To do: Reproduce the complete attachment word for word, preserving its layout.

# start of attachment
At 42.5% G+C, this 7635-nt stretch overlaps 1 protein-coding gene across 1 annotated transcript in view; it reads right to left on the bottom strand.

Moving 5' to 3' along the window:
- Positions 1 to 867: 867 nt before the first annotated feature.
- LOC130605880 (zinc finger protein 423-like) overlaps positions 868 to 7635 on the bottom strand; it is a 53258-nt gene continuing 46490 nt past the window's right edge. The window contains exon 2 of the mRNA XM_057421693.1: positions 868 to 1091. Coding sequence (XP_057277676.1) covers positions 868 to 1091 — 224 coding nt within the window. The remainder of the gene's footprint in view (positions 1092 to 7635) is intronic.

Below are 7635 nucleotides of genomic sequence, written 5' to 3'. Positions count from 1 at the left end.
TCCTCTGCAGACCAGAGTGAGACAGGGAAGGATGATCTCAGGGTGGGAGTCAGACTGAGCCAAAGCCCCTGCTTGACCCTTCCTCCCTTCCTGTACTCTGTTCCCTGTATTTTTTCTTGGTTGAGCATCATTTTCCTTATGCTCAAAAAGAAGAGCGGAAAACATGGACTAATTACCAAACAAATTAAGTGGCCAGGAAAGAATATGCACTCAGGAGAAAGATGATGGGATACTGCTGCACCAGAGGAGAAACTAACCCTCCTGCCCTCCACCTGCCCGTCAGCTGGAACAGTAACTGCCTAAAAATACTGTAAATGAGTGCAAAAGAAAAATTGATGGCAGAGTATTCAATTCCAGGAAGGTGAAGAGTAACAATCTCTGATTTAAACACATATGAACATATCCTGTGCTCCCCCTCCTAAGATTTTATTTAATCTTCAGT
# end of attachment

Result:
At 42.5% G+C, this 7635-nt stretch overlaps 1 protein-coding gene across 1 annotated transcript in view; it reads right to left on the bottom strand.

Moving 5' to 3' along the window:
- Positions 1 to 867: 867 nt before the first annotated feature.
- LOC130605880 (zinc finger protein 423-like) overlaps positions 868 to 7635 on the bottom strand; it is a 53258-nt gene continuing 46490 nt past the window's right edge. The window contains exon 2 of the mRNA XM_057421693.1: positions 868 to 1091. Coding sequence (XP_057277676.1) covers positions 868 to 1091 — 224 coding nt within the window. The remainder of the gene's footprint in view (positions 1092 to 7635) is intronic.

Below are 7635 nucleotides of genomic sequence, written 5' to 3'. Positions count from 1 at the left end.
TCCTCTGCAGACCAGAGTGAGACAGGGAAGGATGATCTCAGGGTGGGAGTCAGACTGAGCCAAAGCCCCTGCTTGACCCTTCCTCCCTTCCTGTACTCTGTTCCCTGTATTTTTTCTTGGTTGAGCATCATTTTCCTTATGCTCAAAAAGAAGAGCGGAAAACATGGACTAATTACCAAACAAATTAAGTGGCCAGGAAAGAATATGCACTCAGGAGAAAGATGATGGGATACTGCTGCACCAGAGGAGAAACTAACCCTCCTGCCCTCCACCTGCCCGTCAGCTGGAACAGTAACTGCCTAAAAATACTGTAAATGAGTGCAAAAGAAAAATTGATGGCAGAGTATTCAATTCCAGGAAGGTGAAGAGTAACAATCTCTGATTTAAACACATATGAACATATCCTGTGCTCCCCCTCCTAAGATTTTATTTAATCTTCAGT